One of the more perverse aspects of third party payment is that to become a provider affiliated with a healthcare company, your doctor contractually gives away his ability to set prices as he likes. Efficient innovation is no longer as richly rewarded while at the same time his customers become less price sensitive. While a few medical professionals maintain boutique practices of entirely cash based patients, this is not practical for the vast bulk of doctors so they must handcuff themselves to the pricing "guidelines" that the health insurers (sort of) provide.

HSA patients vastly increase the pool of price sensitive cash patients so that more doctors can rid themselves of the handcuffs of insurance provider contracts and enter the medical free market. Once free market providers become not just for the rich boutique medicine providers but also for the middle and upper middle class, you end up with a new stratum of providers who have middle class patients but have pricing flexibility. What ends up happening is that once you regain the ability to offer differential pricing, you can give discounts to those with a lower ability to pay and not force them to either accept humiliating charity or do without care.

It is the lack of the ability of providers to give discounts and the twinned problem of shame at "taking handouts" that currently afflicts a significant amount of those who receive less care than they should. This segment will increase their medical care consumption and thus, improve the overall health picture.

Posted by TMLutas at 07:48 PM

July 28, 2004

Iron Blog Subjects: Animal Research

Going through the Iron Blog topic list:

Either a new product is safe or it is not safe. Anybody who wants to introduce something like a medical device, a new operation, a drug, is faced with the dilemma that they think it's safe but nobody knows until it is tried many times. So who goes first?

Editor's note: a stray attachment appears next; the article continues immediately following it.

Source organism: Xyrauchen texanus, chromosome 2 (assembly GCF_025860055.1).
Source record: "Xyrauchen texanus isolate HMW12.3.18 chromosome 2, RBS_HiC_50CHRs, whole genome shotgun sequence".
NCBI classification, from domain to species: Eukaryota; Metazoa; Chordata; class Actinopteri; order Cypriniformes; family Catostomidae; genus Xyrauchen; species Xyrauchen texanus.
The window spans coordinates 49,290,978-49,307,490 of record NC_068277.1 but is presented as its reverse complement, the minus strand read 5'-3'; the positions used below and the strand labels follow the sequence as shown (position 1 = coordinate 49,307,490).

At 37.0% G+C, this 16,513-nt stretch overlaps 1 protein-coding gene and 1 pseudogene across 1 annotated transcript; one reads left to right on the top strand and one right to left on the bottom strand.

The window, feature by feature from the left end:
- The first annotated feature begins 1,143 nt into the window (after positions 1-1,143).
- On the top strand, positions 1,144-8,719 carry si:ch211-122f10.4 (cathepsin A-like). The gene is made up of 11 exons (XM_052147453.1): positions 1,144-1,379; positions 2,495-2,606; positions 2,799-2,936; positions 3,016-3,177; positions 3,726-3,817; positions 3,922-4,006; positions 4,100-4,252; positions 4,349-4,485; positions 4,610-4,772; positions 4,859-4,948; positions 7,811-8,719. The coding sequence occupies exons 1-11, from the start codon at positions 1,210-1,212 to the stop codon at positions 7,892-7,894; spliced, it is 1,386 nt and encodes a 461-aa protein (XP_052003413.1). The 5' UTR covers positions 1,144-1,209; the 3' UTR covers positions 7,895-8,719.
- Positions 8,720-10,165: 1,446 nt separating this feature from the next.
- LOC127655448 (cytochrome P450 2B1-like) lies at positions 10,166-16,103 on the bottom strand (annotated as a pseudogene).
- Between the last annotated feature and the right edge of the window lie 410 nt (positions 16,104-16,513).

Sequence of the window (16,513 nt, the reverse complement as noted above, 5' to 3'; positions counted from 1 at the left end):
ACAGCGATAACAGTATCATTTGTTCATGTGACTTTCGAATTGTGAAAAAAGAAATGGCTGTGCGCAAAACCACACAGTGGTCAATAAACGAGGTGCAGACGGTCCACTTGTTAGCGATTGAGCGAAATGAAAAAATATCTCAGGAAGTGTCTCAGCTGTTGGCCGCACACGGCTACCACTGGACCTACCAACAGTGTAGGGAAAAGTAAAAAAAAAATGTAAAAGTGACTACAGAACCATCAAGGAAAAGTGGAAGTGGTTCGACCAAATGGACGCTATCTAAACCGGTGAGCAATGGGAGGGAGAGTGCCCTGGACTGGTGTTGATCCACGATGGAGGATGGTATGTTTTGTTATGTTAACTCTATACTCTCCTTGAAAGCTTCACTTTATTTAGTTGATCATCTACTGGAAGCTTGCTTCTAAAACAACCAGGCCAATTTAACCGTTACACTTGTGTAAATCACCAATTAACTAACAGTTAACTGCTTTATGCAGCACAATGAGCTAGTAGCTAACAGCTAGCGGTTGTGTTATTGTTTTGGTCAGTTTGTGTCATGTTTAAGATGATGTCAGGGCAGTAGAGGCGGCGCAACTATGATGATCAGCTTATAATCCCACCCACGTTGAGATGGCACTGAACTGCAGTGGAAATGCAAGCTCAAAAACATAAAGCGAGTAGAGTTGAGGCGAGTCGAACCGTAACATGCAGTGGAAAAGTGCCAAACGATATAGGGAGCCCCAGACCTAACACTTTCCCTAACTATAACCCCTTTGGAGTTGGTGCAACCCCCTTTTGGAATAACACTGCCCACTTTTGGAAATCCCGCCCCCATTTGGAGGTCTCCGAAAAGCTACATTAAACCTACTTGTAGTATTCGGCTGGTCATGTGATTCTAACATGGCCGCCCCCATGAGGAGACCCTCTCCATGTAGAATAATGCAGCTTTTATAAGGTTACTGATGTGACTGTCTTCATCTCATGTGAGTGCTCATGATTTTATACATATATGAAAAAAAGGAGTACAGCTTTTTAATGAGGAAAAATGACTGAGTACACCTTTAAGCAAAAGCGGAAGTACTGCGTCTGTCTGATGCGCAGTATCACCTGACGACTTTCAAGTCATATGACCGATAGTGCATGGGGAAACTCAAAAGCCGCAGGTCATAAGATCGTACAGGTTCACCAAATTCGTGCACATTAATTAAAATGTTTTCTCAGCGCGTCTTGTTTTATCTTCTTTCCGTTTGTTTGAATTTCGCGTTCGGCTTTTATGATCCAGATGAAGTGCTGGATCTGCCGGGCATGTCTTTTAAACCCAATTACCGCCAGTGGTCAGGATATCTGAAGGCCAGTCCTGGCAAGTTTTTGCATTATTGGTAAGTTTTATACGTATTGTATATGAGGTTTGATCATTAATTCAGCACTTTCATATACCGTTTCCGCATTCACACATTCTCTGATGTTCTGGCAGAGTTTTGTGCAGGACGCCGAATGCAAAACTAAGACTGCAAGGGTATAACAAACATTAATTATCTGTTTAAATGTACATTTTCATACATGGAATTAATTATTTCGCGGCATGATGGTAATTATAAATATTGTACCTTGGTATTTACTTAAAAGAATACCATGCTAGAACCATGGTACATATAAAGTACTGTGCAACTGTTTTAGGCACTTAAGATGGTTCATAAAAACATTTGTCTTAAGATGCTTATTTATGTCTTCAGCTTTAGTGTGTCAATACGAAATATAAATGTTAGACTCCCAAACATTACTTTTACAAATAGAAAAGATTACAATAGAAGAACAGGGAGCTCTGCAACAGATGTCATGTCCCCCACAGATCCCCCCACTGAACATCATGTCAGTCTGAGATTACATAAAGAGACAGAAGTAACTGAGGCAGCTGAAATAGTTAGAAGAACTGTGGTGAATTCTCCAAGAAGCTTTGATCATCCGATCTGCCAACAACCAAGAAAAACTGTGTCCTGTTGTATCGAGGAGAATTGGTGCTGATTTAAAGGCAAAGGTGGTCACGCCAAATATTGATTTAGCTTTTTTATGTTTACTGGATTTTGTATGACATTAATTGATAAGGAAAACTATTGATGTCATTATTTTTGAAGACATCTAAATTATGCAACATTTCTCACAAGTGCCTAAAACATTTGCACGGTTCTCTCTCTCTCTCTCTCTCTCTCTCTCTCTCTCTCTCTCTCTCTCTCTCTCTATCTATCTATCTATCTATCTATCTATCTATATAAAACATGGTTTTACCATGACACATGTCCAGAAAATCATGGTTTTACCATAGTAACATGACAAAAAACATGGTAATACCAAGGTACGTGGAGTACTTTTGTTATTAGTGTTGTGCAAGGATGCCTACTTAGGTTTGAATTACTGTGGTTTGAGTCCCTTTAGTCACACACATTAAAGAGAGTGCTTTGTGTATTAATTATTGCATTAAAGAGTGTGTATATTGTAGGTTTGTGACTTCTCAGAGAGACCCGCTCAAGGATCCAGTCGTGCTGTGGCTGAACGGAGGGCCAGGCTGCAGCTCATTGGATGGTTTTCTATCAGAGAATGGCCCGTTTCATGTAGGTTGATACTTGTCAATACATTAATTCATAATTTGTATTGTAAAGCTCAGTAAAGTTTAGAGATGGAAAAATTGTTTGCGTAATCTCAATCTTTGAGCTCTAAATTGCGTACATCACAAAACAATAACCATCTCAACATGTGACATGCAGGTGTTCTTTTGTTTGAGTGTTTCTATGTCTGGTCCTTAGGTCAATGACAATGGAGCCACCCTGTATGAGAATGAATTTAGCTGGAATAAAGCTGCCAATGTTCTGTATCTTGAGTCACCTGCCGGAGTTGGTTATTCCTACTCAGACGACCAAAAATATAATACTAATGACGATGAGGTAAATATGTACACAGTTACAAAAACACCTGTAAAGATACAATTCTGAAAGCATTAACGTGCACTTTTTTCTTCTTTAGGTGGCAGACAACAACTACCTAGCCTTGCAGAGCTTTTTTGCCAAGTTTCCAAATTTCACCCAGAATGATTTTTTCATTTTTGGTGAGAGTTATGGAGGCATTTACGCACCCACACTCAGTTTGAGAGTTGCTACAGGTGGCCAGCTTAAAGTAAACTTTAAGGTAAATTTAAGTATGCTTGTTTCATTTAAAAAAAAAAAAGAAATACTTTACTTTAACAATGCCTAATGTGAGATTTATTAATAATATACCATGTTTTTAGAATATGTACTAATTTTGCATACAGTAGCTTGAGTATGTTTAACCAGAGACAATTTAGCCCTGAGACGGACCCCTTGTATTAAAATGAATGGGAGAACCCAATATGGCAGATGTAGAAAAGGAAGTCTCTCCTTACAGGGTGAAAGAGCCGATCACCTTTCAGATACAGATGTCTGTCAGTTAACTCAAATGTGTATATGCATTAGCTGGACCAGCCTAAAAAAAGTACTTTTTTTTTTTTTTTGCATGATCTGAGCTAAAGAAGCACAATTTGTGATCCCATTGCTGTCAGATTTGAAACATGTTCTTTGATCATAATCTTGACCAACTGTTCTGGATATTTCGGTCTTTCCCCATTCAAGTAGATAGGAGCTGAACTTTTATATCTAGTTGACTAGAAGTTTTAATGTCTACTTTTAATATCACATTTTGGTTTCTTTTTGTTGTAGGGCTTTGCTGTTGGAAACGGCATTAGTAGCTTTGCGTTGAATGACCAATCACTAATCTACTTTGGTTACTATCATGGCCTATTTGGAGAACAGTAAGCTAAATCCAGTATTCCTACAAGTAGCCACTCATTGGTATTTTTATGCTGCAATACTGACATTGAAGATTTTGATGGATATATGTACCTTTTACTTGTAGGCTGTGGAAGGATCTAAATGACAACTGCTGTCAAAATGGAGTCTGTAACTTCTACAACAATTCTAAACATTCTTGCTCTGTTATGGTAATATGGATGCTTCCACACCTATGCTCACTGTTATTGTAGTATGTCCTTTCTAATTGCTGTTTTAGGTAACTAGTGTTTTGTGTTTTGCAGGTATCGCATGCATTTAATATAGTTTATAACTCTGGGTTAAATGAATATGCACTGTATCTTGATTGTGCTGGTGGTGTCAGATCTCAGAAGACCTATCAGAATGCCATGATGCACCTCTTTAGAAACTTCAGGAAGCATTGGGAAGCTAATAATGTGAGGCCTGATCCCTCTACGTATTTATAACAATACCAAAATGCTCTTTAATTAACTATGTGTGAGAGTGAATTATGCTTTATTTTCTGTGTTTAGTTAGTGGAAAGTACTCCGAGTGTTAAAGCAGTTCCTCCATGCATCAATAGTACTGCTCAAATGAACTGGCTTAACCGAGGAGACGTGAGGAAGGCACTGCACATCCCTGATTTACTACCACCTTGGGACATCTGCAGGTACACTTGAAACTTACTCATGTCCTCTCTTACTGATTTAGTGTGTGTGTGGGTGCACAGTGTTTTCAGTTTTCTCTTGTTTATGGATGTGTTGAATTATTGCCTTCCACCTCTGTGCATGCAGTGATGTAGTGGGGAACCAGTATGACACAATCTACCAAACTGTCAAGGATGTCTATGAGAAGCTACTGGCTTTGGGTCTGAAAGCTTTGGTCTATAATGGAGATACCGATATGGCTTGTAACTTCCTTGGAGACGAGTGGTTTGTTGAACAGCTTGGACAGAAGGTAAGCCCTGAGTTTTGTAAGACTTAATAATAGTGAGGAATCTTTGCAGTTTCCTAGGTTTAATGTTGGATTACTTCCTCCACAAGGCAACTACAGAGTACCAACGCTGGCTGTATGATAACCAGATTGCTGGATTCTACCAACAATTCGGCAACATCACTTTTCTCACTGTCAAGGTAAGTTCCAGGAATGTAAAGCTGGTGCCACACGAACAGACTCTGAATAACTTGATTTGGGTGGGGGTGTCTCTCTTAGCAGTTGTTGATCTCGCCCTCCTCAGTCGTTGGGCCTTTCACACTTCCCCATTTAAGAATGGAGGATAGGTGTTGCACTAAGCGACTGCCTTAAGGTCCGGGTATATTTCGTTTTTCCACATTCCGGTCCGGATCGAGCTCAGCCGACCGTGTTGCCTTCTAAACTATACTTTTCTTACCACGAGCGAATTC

You can do all the computer modeling you want. While the models may be very good at predictions, they are not complete models of all processes and interactions that happen in real life. Inventors regularly get surprised by results in real people that weren't caught in computer modeling. This isn't to say that computer modeling is useless. It's a cheap, efficient, and very fast way of going through an awful lot of possibilities and throws out a lot of bad ideas cheaply.

But if you don't have animal based research, you end up having to validate your computer model testing directly against human beings. Let's be honest and admit that doing this will result in a lot of injuries and deaths that would otherwise be avoided by animal testing.

But excess human injuries only matter if human beings are intrinsically worth more than animals. You have to buy into the concept that even the most vile human being is worth more than your average dog, cat, or even higher primate. To do otherwise is to concede that Mengele's human experimentation methods are salvageable, all that is needed is a revised list of unworthy humans who do not deserve life, liberty, and the pursuit of happiness.

Posted by TMLutas at 05:59 PM

Iron Blog Subjects: AIDS Funding

Going through the Iron Blog topic list: